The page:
December 10, 2018

Insights Into Shifting From Traditional Retail to Specialty Pharmacy

By David M. Suchanek, RPh
Published Online: Monday, Nov 27, 2017


As part of these capabilities, a core component for success is the IT software. Typically, most retail software solutions do not meet the requirements of the specialty marketplace. Core component differentiations include but are not limited to:

  • Physician office communication preferences
  • Clinical pathways that can vary by disease, product, or specific manufacturer
  • Enhanced billing data capture (primary, secondary, tertiary payer information, copay information, co-pay assistance information, etc)
  • Enhanced prior authorization data collection (some products may have a protocol that involves more than 30 steps before gaining prior authorization)
  • Ancillary educational support material dispensing (dispensing a brochure as though it were a drug: inventoried and reportable)
  • Refrigeration requirements
  • Enhanced patient assistance leaflets (disease, drug, manufacturer specific)
  • Ability to ship and track the order via courier or third-party carrier (FedEx, UPS)

Second, accreditation is typically required for a pharmacy. Most payers, PBMs, and manufacturers are using accreditation as the primary condition for participation in a network or access to product. This means that if you are not accredited, you very likely will not be considered for participation in a network. URAC, ACHC, the Joint Commission, CPPA, and NABP all have accreditation offerings and standards that may be required. These accreditations are an investment in specialty pharmacy but may take a few years to fully implement. Frequently, enhanced telephony, clinical assessments, standard operating procedures, and quality programs are required for accreditation, and the pharmacy must maintain these standards over time. The programs require an application fee and ongoing internal maintenance costs, while some may include reporting measurement and clinical information to a third party, which carries an additional cost.

Next, as with all businesses, specialty pharmacies must attract and retain customers. Given the current competitive environment, many pharmacies in the specialty space are turning to dedicated sales teams to help drive prescription growth. Capturing specialty prescriptions requires skilled sales representatives collaborating closely with their customers to earn business—most pharmacies lack the experience, time, and ability to hire, train, and manage a dedicated sales team.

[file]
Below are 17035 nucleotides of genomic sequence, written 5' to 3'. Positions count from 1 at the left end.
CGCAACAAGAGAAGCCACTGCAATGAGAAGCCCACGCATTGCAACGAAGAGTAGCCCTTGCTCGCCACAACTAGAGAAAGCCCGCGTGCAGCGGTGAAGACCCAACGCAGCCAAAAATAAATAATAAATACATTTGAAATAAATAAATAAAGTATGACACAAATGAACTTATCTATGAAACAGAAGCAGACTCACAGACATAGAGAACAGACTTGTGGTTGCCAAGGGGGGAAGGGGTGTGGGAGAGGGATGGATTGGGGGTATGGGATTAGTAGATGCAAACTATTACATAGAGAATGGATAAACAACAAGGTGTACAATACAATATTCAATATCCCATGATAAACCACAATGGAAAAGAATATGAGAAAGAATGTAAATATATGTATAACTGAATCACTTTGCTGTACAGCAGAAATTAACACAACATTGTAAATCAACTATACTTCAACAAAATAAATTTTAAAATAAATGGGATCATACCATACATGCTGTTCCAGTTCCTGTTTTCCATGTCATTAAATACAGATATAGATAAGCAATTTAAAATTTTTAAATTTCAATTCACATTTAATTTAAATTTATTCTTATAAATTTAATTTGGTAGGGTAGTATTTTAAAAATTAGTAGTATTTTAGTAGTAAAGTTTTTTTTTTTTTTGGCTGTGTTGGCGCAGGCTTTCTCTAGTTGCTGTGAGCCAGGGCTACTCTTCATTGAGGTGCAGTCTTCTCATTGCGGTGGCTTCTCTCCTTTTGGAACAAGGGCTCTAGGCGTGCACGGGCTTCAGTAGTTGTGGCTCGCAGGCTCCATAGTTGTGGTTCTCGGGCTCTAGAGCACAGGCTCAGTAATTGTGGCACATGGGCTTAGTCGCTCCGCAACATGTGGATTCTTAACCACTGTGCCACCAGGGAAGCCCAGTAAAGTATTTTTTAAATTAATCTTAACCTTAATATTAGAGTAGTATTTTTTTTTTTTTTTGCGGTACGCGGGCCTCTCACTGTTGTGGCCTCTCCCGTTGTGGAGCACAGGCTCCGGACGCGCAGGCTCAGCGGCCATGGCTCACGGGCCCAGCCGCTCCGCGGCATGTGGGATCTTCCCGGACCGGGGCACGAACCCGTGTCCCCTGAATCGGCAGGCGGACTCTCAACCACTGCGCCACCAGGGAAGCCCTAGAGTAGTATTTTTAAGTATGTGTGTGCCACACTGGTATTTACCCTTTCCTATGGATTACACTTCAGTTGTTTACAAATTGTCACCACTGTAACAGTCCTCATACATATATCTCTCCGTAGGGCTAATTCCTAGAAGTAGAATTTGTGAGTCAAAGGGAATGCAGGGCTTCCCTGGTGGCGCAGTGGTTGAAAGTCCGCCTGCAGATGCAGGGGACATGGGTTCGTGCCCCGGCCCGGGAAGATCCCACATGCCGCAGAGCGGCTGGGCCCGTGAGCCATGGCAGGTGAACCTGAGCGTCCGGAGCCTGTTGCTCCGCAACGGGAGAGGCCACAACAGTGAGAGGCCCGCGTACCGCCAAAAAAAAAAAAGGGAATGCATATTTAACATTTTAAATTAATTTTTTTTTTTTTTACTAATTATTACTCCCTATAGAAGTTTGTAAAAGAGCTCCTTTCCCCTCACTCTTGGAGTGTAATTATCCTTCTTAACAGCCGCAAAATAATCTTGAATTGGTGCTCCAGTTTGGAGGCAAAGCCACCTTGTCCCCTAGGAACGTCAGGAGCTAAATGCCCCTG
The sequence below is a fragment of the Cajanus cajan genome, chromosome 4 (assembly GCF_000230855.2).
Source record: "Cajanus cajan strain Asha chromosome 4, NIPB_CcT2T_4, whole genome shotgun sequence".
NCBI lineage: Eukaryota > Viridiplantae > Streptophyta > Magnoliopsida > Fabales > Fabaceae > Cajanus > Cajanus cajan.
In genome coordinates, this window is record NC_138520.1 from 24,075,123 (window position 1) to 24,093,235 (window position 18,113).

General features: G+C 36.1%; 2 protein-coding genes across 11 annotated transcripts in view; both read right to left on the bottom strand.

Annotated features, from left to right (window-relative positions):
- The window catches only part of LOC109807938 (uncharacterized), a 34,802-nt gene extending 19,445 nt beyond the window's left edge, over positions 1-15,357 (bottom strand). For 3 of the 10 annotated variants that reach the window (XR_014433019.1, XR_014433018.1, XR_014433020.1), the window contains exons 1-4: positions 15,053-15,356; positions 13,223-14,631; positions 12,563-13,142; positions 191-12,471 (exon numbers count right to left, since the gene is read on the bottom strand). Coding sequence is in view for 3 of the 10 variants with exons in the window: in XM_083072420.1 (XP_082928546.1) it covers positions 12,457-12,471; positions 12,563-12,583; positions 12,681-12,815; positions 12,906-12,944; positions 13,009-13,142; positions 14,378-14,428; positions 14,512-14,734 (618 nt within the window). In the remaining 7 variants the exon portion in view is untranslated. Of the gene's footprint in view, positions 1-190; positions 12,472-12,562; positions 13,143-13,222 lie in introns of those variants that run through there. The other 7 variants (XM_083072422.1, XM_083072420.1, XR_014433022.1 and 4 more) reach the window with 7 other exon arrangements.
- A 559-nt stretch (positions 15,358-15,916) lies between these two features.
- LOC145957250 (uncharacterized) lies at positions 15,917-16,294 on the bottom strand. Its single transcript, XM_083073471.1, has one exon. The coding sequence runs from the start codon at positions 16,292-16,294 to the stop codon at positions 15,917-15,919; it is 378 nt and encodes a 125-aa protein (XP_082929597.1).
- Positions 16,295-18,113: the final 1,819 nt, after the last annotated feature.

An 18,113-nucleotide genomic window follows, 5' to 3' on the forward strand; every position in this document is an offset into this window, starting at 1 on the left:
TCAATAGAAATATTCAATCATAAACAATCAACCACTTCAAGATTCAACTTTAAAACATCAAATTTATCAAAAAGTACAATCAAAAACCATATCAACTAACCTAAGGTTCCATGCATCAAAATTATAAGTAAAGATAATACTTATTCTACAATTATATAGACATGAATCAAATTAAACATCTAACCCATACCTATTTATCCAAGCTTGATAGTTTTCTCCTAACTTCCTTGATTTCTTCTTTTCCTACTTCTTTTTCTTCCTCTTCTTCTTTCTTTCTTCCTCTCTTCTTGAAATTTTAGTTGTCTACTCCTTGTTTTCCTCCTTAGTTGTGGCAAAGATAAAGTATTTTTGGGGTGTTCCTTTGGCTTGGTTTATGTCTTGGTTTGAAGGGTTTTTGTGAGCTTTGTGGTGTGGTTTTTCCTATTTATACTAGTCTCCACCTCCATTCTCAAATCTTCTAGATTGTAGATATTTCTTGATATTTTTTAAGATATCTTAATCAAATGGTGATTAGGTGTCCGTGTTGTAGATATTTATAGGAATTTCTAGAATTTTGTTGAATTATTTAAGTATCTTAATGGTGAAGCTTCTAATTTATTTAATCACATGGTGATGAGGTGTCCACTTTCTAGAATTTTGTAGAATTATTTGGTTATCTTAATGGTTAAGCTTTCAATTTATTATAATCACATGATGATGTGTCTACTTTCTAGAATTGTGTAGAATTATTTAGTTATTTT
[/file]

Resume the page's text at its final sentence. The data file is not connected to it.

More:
Consequently, many pharmacies do not even have a sales team—and even if they do, the “team” may simply be a former drug sales representative or even a pharmacy technician promoted into the role. The result is that the sales representatives lack the required background or are sent into the field with little or no training and limited accountability for their performance. Most of these reps are unsure of how to perform their job effectively and, as a result, ultimately fail in the field or produce lackluster results. This is frequently the result of one simple factor—the lack of effective sales training. To build relationships and win business, we have found that an effective specialty sales representative needs to fill multiple roles: salesperson, account manager, project manager, and consultant. This role may also require interaction with payers as well. Ultimately, these efforts require an investment by the specialty pharmacy.

Because of these challenges, we personally, and others, were drawn to provide “special” solutions for the marketplace. What we chose to do was new and took us out of our comfort zone to provide what our patients needed. As our current health care system continues to change, it is important for pharmacists to do what some peers will not venture to do: evolve.

Specialty has been and continues to be about bringing solutions to stakeholders and linking them cohesively (Figure). It started simply with providing services to physician offices, manufacturers, payers, and patients. 

It has now evolved to include REMS programs, 501(c)(3) foundations, hospitals, home health/nursing services, infusion suites, wholesale, and hub services.  

Soon, we expect to see integrated lab and genomic testing, media tool–driven adherence support services, and Web portals that empower patients to co-manage their disease with their health care team in a real-time environment. We all need to continue evolving. Many pharmacies have invested and had a very positive return on their investments. There is a tremendous amount of opportunity if pharmacies take the proper time to thoroughly educate themselves on the specialty marketplace, develop a business plan, vet the plan with those who have traveled the path before, and execute and invest fully. Consider using an experienced consulting group to assist you in this critical journey. A modest investment pays dividends. Check out the consulting groups’ pedigree and references. Not only can they get you there faster, but more important, they can provide you with the tools and experience to get you there correctly the first time. 


About the Author
David M. Suchanek, RPh, is executive vice president of biotech and specialty services at D2 Consulting.

 


About the Specialty Pharmacy Times Industry Guide

The Specialty Pharmacy Times Industry Guide includes comprehensive editorial content relative to all specialty pharmacy stakeholders. Content includes information relative to market trends, commercialization, distribution, order to cash, HUB Services, managed care strategies and DIR fees. The guide also includes profiles, and a complete list of stakeholders along the patient journey: specialty pharmacies, wholesaler distributors, manufacturers, support services, group purchasing, and trade associations.

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